Roundtable

Madrid 2022: Decarbonizing the construction ecosystem

  • February 2, 2022
The construction value chain accounts for nearly a third of global CO2 emissions, including operational and embodied carbon.

Due to its size and impact, the entire ecosystem has a major role to play in realizing global decarbonization and sustainability goals. In Europe specifically, carbon policies will rapidly reset the industry agenda over the next decade, prompting urgent action from players from across the value chain to collaborate to meet net-zero goals.

On February 2nd, McKinsey’s Global Infrastructure Initiative (GII) hosted a roundtable discussion with Iberian senior leaders representing engineering and construction (E&C), project owners, real estate, investors, and technological innovators. Five key themes emerged during the discussion:

  1. Engage in the net-zero imperative. COP26 made it clear that net-zero has become not only an organizing principle for business, but a point of competitive differentiation (as highlighted in the latest McKinsey report The net-zero transition: What it would cost, what it could bring). In the construction industry, we currently experience a first-mover problem between policy, finance, and projects. CEOs can break the stalemate by joining or forming coalitions that address an unmet need and help set the rules for a more orderly net-zero transition.
  2. Collaborate across the value chain. It is imperative to foster a collaborative approach—for example, integrated project delivery—to make progress in the industry. Solving and operationalizing decarbonization will require a shared vision, a combined strategy, and a network of partners to deal with the associated risks and costs of developing new processes and technologies. The Spanish factory, CX-AVINTIA, was cited as a good example of how to bring different stakeholders together with a shared vision.
  3. Build-in data transparency to unlock financing. Investors request data to assess the financial risk of projects across their full lifecycle, including physical risk, transition risk, and the impacts of climate change. Transparency and data are key to assess risk, set targets, and track performance. The challenge is to put the mechanisms in place to develop and access the data to properly evaluate risk. This vacuum presents an opportunity for technology players, in collaboration with the industry.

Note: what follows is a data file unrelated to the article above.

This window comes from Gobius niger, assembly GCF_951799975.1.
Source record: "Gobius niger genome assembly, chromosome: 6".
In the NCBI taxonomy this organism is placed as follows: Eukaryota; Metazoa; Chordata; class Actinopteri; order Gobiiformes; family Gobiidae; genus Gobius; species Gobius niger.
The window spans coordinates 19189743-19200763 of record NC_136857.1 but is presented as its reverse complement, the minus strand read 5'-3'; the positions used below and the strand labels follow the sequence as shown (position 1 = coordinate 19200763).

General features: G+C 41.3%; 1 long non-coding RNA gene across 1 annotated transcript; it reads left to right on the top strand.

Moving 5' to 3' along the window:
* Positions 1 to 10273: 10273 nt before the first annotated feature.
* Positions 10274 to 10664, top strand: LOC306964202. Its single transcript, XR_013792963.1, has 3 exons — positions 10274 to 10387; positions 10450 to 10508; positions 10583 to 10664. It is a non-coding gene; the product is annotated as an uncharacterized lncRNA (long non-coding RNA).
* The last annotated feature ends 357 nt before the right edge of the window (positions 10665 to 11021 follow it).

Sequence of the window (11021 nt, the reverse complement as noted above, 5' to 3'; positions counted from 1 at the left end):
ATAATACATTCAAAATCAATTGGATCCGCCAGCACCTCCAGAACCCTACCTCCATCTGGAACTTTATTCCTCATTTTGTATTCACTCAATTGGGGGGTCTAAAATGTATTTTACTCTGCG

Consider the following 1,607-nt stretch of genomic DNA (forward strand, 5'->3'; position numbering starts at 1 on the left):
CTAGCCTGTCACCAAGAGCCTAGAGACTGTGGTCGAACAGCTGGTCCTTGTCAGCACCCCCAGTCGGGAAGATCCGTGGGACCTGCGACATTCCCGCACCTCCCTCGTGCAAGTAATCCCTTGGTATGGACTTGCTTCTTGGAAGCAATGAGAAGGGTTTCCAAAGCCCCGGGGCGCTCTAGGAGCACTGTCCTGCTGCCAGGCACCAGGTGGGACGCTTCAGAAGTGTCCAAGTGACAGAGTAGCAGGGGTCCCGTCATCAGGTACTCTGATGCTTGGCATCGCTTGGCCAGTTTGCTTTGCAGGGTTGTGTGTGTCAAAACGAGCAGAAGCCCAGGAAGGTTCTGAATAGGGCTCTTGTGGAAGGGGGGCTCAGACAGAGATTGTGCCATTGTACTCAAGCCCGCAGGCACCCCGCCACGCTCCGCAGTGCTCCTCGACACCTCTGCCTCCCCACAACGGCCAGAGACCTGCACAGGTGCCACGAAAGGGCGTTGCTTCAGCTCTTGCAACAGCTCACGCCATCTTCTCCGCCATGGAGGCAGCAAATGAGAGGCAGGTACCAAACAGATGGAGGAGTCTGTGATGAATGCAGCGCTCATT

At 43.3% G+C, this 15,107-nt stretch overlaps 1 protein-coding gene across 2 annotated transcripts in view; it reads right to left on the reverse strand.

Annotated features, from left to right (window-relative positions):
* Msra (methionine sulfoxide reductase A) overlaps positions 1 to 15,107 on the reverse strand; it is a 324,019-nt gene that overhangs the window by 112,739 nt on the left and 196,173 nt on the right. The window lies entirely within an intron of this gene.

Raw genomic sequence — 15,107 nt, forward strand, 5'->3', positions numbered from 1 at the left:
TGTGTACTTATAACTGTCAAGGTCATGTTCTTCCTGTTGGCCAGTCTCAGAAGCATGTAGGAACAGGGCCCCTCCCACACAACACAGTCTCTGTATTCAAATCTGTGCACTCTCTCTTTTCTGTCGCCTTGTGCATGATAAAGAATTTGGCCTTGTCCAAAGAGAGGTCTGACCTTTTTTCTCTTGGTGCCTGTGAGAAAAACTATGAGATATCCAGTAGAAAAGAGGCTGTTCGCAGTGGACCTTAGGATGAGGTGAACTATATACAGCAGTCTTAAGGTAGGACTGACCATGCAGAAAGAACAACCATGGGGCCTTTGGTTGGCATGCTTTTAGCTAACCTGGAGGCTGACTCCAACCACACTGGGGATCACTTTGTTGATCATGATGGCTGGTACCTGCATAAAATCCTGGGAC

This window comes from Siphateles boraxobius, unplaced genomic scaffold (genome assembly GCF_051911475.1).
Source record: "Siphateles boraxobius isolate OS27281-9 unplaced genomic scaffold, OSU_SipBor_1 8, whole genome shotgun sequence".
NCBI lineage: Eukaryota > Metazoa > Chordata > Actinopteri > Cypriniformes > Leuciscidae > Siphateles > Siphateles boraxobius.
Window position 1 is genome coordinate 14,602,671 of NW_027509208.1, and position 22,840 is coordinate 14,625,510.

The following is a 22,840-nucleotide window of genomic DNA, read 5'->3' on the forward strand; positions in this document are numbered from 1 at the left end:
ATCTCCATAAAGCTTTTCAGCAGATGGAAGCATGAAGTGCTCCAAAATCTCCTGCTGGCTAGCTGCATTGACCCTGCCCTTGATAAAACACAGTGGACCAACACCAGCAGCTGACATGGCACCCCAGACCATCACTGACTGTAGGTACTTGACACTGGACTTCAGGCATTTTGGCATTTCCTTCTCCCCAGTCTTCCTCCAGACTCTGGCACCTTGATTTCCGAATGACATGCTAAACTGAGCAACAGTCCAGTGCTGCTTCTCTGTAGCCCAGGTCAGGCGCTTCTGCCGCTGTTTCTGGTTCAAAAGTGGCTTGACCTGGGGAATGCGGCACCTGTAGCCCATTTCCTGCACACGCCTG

4. Provide a regulation framework. It is essential for regulators to provide a framework of regulations with consistent guidelines for compliance. This will help form a regulated carbon market, thereby creating the economic incentives to decarbonize construction. As one participant mentioned, “there is a missing link between regulators and industry in enabling the energy transition, we all need to speak the same language”.
  5. Create the vision, backed by a coherent strategy. Transformation requires a clear vision, with CEO and board sponsorship, backed by a strategy and commitments with clear metrics. These commitments need to cascade into short-term targets and incentives to drive and measure progress. Organizations need to be willing to make the investments in R&D, and to commit to building the internal skills and capabilities to enable the change.

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